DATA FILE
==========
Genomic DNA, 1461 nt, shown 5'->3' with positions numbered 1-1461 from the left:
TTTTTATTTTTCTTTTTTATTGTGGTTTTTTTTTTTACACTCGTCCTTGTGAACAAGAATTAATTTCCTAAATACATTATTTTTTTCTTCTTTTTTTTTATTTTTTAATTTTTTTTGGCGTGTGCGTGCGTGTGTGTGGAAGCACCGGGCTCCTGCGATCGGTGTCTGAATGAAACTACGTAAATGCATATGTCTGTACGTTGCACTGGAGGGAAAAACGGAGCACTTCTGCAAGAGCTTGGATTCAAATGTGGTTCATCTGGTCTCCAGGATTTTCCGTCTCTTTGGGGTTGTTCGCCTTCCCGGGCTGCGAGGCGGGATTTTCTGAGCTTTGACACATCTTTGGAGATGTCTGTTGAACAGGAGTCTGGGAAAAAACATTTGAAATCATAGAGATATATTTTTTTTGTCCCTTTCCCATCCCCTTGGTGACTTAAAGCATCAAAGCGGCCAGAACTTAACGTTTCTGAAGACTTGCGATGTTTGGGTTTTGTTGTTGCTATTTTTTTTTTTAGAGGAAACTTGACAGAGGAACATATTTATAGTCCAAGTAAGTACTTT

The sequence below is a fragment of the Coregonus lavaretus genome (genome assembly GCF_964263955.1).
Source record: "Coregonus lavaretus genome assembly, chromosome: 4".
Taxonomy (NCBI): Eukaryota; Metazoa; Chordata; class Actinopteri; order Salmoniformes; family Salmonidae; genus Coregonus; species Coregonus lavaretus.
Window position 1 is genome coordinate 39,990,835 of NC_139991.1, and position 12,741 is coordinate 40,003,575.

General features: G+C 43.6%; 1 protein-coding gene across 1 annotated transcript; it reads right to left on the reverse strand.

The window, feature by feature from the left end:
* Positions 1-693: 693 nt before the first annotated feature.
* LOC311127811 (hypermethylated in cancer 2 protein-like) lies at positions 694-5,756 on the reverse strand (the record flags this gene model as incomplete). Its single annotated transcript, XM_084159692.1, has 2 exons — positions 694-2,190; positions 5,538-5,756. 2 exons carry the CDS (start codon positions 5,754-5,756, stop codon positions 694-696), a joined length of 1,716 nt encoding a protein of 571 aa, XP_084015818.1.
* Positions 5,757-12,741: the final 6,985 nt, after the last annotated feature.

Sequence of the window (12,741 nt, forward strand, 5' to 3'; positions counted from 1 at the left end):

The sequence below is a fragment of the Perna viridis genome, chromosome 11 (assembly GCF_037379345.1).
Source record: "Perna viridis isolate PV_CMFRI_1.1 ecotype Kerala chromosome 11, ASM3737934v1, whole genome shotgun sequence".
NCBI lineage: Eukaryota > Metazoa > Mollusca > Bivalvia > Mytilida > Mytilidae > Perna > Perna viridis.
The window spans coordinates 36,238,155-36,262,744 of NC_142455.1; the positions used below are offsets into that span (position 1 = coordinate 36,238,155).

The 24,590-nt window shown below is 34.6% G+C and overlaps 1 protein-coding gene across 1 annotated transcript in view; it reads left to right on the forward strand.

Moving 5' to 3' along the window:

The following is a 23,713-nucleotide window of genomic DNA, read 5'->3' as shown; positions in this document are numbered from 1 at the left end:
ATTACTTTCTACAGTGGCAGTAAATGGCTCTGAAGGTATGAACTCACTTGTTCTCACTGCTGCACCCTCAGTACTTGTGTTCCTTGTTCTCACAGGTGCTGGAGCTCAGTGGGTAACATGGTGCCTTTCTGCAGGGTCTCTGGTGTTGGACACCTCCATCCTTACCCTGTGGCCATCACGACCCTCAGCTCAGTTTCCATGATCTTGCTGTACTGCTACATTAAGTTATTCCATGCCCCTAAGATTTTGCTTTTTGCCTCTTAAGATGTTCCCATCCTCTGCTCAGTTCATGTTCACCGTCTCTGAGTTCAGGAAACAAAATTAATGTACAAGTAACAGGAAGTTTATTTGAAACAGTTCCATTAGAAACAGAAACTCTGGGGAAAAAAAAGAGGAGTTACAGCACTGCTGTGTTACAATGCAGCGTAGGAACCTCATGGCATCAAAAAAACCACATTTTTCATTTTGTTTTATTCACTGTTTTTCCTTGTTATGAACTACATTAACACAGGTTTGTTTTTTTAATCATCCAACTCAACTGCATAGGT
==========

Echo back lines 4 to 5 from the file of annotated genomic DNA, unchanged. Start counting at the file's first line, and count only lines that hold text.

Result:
Source record: "Coregonus lavaretus genome assembly, chromosome: 4".
Taxonomy (NCBI): Eukaryota; Metazoa; Chordata; class Actinopteri; order Salmoniformes; family Salmonidae; genus Coregonus; species Coregonus lavaretus.